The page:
Wilkes-Barre, PA
5:49 am8:30 pm EDT
82°F / 68°F
86°F / 72°F
84°F / 70°F

Local News

MLK Day online forum highlights difficulties of asylum system


Danielle Smith, Public News Service

Today, a virtual “Ask Me Anything” program will address some of the pressing issues of asylum-seekers, in Pennsylvania and across the country.

More than 500 people were granted asylum in Pennsylvania in 2022, according to the Office of Homeland Security.

Cathryn Miller-Wilson, executive director of the Hebrew Immigrant Aid Society Pennsylvania, said the forum was inspired by Dr. Martin Luther King Jr.’s commitment to justice and equity for marginalized communities. The program will shed light on the difficulties of the asylum process and advocate for improved asylum policies.

“We, in carrying on his legacy, are putting together this event to provide critical, truthful information about what’s going on,” Miller-Wilson explained. “And ask for advocacy about improving things, to make things more equitable.”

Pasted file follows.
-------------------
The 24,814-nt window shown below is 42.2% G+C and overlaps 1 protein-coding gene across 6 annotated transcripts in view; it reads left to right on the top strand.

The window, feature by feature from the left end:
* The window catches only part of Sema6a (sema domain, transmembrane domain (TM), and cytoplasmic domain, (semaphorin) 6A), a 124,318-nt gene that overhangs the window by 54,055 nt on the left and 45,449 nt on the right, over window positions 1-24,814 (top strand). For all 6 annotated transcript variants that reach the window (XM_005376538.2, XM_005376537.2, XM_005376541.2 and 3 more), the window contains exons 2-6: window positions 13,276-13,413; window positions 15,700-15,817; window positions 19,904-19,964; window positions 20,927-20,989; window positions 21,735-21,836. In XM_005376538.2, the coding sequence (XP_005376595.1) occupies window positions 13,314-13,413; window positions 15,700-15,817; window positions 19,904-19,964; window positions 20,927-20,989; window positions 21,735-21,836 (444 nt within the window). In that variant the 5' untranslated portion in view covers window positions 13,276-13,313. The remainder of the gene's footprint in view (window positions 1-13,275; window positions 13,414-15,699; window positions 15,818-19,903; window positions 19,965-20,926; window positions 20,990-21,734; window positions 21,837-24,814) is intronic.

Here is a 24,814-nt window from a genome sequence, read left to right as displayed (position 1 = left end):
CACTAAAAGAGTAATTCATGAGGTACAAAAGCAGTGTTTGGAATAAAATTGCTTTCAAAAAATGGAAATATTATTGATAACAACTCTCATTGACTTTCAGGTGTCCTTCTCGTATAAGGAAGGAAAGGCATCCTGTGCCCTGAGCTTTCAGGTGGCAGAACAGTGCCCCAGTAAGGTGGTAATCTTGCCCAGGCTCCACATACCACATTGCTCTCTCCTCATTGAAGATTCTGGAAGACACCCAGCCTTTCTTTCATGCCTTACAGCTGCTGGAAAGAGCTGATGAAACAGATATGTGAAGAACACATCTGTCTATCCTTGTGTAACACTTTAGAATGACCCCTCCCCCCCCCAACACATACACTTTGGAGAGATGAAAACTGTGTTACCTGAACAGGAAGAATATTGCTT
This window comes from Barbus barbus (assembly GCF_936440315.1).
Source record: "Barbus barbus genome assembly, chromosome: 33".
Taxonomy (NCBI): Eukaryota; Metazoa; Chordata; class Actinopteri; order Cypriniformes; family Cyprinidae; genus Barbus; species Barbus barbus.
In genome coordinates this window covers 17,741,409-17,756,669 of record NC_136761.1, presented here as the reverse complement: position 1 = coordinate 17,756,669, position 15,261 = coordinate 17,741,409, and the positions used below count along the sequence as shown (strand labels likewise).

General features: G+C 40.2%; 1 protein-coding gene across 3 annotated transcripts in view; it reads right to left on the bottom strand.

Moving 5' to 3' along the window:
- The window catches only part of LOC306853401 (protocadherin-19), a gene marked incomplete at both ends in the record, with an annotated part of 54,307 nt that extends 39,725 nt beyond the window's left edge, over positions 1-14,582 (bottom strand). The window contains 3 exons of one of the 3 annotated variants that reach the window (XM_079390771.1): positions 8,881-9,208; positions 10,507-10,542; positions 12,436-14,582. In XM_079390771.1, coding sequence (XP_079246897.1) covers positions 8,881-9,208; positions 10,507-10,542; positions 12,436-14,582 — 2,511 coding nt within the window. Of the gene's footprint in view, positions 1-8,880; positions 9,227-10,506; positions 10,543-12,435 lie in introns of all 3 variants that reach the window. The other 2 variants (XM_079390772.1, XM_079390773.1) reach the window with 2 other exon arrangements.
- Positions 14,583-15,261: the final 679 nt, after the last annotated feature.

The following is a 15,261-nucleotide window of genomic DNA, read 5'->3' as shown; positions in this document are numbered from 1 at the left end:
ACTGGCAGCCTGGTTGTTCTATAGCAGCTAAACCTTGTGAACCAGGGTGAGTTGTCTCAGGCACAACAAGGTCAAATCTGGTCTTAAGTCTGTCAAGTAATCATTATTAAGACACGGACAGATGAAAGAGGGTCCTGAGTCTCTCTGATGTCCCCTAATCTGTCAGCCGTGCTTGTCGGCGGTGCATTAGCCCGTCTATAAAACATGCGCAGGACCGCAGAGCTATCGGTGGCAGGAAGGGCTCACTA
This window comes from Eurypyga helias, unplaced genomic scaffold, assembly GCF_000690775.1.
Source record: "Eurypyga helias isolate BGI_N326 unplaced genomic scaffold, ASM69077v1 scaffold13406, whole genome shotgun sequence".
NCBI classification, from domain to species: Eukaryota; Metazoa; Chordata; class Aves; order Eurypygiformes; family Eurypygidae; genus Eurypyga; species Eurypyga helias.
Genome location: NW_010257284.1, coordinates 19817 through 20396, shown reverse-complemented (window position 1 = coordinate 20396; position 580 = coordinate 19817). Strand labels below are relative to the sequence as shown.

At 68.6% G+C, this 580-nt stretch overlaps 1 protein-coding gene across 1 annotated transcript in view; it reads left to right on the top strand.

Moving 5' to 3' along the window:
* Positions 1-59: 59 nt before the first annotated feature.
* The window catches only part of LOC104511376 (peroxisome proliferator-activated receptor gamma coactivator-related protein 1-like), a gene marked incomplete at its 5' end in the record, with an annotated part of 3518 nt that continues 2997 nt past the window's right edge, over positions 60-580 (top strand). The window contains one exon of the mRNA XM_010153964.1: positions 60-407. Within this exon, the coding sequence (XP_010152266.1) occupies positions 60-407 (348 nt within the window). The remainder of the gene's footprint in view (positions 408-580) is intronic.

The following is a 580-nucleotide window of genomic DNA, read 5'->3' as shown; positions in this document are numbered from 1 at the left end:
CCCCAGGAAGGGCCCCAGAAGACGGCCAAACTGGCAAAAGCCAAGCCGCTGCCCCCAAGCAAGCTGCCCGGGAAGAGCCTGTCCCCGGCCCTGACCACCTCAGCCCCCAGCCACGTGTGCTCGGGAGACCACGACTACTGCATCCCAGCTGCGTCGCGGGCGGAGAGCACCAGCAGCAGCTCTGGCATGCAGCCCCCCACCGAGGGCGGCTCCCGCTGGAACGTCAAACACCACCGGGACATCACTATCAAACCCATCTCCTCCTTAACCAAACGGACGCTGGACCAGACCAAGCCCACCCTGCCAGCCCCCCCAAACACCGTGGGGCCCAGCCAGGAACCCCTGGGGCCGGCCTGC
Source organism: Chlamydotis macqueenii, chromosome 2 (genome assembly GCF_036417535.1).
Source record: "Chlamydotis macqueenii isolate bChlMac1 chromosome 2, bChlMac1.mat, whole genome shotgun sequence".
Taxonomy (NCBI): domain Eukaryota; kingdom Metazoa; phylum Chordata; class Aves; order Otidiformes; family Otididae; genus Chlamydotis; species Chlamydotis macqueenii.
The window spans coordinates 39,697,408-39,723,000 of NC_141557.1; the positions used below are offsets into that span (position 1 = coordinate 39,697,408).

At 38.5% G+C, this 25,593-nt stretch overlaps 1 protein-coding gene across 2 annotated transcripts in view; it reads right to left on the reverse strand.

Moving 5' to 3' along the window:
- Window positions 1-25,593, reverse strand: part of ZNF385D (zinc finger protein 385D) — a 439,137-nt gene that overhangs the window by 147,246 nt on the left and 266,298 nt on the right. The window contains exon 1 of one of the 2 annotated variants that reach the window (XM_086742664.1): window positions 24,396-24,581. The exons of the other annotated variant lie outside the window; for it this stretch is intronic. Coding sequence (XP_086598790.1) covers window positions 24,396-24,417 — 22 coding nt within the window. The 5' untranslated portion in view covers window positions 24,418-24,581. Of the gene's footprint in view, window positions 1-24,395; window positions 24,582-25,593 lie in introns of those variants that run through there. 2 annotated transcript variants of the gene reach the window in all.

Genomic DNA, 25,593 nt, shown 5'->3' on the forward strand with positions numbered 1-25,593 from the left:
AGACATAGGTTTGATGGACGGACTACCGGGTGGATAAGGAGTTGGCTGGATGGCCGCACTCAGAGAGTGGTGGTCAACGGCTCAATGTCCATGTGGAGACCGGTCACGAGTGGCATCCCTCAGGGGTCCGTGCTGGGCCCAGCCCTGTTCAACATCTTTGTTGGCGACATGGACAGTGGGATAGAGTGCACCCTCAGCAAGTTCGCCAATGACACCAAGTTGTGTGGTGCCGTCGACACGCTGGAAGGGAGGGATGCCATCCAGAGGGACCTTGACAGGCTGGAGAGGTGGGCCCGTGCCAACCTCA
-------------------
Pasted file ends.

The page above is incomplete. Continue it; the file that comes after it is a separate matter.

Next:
The online event is from 11 a.m. to 1 p.m. ET. Miller-Wilson noted one topic will be the high number of people at the southern U.S. border due to higher levels of global displacement. Recent news reporting indicates the U.S. Border Patrol’s ability to effectively handle the influx of migrants is overwhelming its resources.

Miller-Wilson emphasized members of Congress and the White House are considering proposals which could drastically change the asylum system. She pointed to one pending bill, House Resolution 1325, which is intended to help eligible asylum applicants get employment authorization.

“That’s another piece of the asylum process that nobody talks about,” Miller-Wilson emphasized. “Under our current law, if you are eligible to apply for asylum, you can come into the country, you can apply for asylum, but you are not eligible for work authorization for six months.”

Miller-Wilson said her group helps people with incomes below 300% of the Federal Poverty Level with legal and social service needs. She added today’s panel includes a client in Philadelphia who received asylum about a year ago, a doctor from the Philadelphia Human Rights Clinic, and a staff attorney for the group.

This article originally appeared on Public News Service and is republished here under a Creative Commons license.